Scott Galloway says:
Now, fifty years later, American forces have been fighting in Afghanistan for 19 years, and we’ve lost 2,312 service members. The conflict has metastasized into violence spanning half the globe, with civilian deaths in the untold (literally) hundreds of thousands. During that time, we’ve seen numerous 14 mile-per-gallon SUVs with bumper stickers that say “Support Our Troops,” but have had no trouble finding chocolate, or anything else we might want. The more money one makes, the lower their tax rate, and nobody is asking us to buy war bonds or take a draft number. Instead, we have outsourced the war to a volunteer army of working young people, financed by future generations via a $6.5 trillion increase in the deficit.
Fast forward to the Pandemic. Since the 1970s, the optimism my parents felt that their children would enjoy a life of ever greater unity and prosperity has turned out to be a real miscalculation. Time to look back and see where we may have taken a wrong turn.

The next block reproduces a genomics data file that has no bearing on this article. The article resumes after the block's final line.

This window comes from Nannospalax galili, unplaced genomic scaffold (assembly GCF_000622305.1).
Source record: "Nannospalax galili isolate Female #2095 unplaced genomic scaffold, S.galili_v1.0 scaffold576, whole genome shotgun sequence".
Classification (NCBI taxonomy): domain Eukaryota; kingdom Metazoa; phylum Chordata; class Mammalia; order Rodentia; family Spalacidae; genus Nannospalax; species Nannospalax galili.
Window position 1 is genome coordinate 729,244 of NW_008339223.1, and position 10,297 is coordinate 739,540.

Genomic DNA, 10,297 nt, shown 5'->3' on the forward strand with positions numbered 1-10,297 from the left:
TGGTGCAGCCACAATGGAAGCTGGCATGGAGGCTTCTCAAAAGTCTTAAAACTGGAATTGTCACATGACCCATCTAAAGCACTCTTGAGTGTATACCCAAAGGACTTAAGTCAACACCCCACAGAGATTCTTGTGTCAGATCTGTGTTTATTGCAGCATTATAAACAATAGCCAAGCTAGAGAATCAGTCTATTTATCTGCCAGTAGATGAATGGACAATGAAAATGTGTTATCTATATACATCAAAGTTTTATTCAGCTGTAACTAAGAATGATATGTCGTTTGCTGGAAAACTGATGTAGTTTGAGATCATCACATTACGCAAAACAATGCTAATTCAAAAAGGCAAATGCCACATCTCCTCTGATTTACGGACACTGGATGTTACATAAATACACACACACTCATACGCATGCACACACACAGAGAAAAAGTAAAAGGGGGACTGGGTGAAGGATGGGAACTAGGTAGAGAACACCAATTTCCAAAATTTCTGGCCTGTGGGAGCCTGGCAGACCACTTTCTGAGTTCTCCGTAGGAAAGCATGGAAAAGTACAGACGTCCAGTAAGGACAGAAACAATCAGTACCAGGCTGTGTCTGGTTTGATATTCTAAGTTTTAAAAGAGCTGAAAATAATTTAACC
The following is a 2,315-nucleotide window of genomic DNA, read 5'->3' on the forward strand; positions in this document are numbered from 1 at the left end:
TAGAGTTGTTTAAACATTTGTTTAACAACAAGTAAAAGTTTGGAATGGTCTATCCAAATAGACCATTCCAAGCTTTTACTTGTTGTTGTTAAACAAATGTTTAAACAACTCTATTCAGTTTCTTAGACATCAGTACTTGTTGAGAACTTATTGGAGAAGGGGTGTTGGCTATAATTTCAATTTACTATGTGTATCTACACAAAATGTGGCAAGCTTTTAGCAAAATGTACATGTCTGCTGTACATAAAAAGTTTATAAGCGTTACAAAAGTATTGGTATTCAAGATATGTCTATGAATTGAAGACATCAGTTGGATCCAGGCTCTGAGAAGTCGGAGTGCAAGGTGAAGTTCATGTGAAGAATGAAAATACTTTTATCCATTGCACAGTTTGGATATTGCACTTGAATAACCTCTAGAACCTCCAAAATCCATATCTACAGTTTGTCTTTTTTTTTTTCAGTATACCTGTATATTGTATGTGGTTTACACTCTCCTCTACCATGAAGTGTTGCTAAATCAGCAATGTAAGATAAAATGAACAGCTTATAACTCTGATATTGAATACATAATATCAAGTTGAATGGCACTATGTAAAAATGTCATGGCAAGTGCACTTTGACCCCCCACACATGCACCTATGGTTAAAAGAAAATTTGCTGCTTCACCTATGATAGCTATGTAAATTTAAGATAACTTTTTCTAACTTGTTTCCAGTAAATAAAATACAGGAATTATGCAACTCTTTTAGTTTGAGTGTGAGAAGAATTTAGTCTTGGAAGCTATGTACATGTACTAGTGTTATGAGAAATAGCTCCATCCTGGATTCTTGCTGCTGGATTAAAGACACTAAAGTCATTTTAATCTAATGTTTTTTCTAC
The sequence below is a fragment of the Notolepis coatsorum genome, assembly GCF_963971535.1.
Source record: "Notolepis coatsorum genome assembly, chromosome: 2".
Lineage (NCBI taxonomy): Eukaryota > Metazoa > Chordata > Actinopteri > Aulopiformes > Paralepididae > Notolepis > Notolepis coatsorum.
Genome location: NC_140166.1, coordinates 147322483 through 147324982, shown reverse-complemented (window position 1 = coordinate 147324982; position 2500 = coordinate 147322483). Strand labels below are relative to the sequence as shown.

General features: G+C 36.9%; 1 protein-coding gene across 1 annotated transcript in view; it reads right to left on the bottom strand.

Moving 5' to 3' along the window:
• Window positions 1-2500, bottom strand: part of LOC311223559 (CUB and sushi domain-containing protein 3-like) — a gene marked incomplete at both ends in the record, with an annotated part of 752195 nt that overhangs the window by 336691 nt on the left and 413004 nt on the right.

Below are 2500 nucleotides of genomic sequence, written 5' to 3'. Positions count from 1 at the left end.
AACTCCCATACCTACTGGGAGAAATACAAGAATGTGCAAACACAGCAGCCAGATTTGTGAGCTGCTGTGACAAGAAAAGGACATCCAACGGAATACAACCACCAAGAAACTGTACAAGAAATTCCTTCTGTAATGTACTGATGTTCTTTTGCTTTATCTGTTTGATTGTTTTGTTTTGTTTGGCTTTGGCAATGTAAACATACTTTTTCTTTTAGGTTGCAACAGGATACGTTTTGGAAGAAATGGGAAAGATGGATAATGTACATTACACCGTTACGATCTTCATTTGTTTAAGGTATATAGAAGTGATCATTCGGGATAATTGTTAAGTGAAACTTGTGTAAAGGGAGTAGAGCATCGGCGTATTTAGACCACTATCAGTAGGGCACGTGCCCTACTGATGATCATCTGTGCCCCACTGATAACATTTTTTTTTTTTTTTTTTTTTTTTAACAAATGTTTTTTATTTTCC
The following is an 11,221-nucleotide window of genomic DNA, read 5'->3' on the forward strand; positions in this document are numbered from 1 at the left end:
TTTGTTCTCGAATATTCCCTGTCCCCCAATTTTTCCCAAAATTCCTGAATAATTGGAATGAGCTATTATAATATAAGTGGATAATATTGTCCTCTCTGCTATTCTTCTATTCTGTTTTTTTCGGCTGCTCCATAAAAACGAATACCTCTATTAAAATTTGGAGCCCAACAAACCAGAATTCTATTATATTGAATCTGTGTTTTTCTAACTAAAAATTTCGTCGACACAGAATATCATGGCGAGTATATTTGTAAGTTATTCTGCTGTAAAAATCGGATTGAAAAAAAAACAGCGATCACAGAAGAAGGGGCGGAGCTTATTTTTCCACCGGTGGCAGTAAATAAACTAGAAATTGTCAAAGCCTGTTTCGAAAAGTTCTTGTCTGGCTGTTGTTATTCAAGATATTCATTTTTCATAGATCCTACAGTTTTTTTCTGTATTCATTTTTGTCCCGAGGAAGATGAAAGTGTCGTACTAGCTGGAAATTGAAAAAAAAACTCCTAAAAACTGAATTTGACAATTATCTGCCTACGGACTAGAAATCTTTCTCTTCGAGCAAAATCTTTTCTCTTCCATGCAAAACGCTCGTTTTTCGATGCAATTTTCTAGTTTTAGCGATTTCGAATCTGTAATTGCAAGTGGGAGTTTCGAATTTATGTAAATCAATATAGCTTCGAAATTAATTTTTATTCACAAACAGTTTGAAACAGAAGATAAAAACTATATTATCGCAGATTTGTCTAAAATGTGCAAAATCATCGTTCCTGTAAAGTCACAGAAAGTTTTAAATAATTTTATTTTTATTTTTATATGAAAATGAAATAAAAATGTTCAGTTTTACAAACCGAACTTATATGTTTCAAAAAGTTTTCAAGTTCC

Government can monitor Capitalism in order to provide the moral compass that is not inherent to that economic system. I think we have discovered that letting the free markets regulate themselves overlooks the fact that selfishness is the foundation of Capitalism. Since the selfishness has evolved to benefitting shareholders over everyone else, we must recognize that corporations are not “job creators.” Leaving billionaires to do with their billions what they will doesn’t benefit their workers at all. They are playing games with their money in order to make more money. They don’t contribute to a growing economy. Only consumers do that. If workers can’t work, they can’t buy. And billionaires don’t buy any more toilet paper than the person on unemployment who shops at the Dollar Store.
During Roosevelt’s administration, they believed that government had a major role to play in regulating the economic order to promote social justice and human freedom. They also believed that in the process the rights of the states and of individuals must be strongly upheld. Part of the New Deal included direct relief of the unemployed, a public works program, minimum wage legislation, unemployment and old age insurance, abolition of child labor, and the establishment of a true federal employment service.